RIGA - It cannot be denied that government has made various mistakes in tackling the Covid-19 crisis, Prime Minister Krisjanis Karins (New Unity) told TV3 this morning.
The Prime Minister emphasized that the government is made up of elected politicians and that this is a reflection of society. He emphasized that there is no clear public opinion on the crisis - there are constant people who deny the pandemic or believe that no restrictions are needed. Therefore, the government is between the two polar opposites all the time, looking for the best solutions and trying to take all interests into account.
"It is a terrible challenge. I would lie if we said that we worked flawlessly, but I can say that at every moment we made decisions that were possible at the time and were considered the best," the head of government said.
Karins reiterated that vaccination was the main way to combat the pandemic. "There are two ways to fight the virus. One option is, and only China seems to be practicing it now - when one case occurs, the whole society is shut down. The rest of the world admits that there will be a certain prevalence of the virus, but is trying to protect people with vaccination, face masks, distancing, gathering restrictions, etc," the prime minister said, adding that the government will stick to such a strategy.
"Unfortunately, it has been proven that when vaccination becomes mandatory, only then many people get vaccinated. In other societies, such as Denmark, people were offered voluntary vaccination and everyone queued to get vaccinated - especially seniors. In Latvia we see that about half of the society was ready to volunteer to get vaccinated. but unfortunately the other party had to accept vaccination as an obligation. But this has worked," said the politician.
Karins said that if the prevalence of Covid-19 increased again and the situation significantly worsened, the government could consider following Austria's example in combating the virus.
"The Austrian version is also possible, we will see how the situation develops there. In Austria, unvaccinated people will be allowed to leave their homes only once a day, which is much stricter than it was with us during the lockdown. It may be worth considering, but I haven't heard any experts suggest this yet. We see different types of measures introduced this autumn and winter, and it has become more difficult for the unvaccinated, who are also more likely to get seriously ill and become hospitalized," said the prime minister.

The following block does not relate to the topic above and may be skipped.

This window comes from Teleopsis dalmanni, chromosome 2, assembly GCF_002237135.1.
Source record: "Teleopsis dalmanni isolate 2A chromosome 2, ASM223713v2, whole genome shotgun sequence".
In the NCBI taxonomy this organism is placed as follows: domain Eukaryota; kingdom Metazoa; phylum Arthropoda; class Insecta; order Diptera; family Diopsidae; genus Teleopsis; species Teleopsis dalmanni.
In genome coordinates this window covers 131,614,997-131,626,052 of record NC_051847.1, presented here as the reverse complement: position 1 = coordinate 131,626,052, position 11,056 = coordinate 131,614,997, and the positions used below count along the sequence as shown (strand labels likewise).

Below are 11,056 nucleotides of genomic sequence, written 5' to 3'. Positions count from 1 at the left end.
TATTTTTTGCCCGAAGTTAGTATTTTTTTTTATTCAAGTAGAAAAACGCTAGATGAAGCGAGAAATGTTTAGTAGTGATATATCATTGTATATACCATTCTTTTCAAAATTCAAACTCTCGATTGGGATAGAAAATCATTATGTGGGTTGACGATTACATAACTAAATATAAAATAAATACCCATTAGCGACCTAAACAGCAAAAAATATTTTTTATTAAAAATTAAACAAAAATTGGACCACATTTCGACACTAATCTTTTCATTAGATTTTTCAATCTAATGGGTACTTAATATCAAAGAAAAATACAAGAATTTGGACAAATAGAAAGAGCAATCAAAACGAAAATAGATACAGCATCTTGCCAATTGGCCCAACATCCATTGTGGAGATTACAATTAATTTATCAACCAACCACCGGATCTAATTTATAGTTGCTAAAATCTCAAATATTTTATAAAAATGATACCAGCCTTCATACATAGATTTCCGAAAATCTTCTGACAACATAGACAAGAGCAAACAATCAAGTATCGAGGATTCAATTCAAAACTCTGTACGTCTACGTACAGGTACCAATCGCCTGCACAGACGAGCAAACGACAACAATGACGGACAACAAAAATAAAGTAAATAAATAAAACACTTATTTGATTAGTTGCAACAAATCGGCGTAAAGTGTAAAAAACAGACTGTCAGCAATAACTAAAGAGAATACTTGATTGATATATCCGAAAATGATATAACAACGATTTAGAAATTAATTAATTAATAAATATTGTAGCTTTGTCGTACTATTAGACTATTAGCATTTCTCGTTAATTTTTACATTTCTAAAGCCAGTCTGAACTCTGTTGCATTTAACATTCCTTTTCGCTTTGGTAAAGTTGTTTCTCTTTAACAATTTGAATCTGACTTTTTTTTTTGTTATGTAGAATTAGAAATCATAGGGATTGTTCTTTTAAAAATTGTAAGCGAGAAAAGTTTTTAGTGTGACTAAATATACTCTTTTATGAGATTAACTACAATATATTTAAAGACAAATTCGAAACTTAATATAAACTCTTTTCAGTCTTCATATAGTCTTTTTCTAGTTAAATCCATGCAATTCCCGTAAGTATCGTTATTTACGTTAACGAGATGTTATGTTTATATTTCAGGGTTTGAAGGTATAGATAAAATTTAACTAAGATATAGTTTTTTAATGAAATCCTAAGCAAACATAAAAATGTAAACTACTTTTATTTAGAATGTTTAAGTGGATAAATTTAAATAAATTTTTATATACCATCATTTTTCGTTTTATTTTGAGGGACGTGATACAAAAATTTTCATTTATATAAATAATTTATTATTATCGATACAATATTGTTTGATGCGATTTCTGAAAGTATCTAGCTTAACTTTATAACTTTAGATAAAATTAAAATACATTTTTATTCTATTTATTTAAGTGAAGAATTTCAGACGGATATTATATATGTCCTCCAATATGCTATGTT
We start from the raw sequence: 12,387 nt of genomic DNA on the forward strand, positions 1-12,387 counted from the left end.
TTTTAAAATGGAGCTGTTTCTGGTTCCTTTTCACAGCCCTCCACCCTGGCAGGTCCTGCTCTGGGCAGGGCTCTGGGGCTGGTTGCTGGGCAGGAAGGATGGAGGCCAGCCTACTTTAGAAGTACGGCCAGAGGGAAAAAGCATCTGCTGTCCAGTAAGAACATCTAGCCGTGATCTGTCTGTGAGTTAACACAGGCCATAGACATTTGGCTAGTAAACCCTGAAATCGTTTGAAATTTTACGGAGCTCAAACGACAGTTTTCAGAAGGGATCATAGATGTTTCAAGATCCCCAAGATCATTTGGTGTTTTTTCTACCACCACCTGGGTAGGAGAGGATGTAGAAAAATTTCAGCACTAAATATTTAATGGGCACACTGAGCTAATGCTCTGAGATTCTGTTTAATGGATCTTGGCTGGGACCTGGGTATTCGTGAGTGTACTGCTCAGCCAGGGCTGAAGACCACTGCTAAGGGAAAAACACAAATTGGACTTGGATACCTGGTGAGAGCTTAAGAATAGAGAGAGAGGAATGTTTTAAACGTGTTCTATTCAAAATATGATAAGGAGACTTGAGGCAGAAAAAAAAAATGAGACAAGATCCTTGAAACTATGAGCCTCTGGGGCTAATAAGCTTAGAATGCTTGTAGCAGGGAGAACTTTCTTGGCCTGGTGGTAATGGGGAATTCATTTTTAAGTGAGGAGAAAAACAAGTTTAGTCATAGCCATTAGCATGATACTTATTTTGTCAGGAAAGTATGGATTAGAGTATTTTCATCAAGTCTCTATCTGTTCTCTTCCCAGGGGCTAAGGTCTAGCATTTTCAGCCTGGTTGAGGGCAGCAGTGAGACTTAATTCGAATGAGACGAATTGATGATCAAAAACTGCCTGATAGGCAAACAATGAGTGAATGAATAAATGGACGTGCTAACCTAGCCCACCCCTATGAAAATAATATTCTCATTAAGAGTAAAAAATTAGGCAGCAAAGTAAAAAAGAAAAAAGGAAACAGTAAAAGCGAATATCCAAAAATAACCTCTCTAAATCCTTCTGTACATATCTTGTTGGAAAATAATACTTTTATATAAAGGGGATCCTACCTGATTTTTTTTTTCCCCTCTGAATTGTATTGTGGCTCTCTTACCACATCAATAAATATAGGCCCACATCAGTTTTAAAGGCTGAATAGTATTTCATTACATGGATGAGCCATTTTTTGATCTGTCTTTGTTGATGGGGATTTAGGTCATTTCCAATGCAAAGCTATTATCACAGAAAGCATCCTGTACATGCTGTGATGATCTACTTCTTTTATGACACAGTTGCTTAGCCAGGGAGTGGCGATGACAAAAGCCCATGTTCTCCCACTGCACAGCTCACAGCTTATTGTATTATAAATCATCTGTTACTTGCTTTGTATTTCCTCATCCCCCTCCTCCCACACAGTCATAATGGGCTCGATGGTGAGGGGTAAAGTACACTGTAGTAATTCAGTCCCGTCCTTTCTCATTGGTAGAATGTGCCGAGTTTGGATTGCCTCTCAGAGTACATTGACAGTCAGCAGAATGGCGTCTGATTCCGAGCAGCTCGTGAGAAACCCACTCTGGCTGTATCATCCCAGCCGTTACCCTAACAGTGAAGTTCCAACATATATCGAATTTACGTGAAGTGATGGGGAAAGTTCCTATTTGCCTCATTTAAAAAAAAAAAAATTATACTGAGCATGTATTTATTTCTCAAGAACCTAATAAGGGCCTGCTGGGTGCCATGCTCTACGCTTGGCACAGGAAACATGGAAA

Karins agrees that compliance with restrictions and safety measures is not being successfully controlled everywhere. According to him, this is especially true in public transportation, where not all people use face masks properly. At the same time, he stressed that the impression of the general situation often comes from a few posts on social networking platforms.
"It must be remembered that not all policies can be based solely on social networks. If I see one incident and write about it, it seems that it is completely everywhere. I have noticed that the situation is uneven," the politician said, emphasizing that face masks should be worn not to obey the law, but to protect oneself and others.
Asked about the possibility of starting vaccination of children against Covid-19 in Latvia, Karins pointed out that Latvian medical institutions are following the recommendations of the European Medicines Agency in this regard. He also emphasized that if the decision is positive, there will be a sufficient amount of vaccines in Latvia.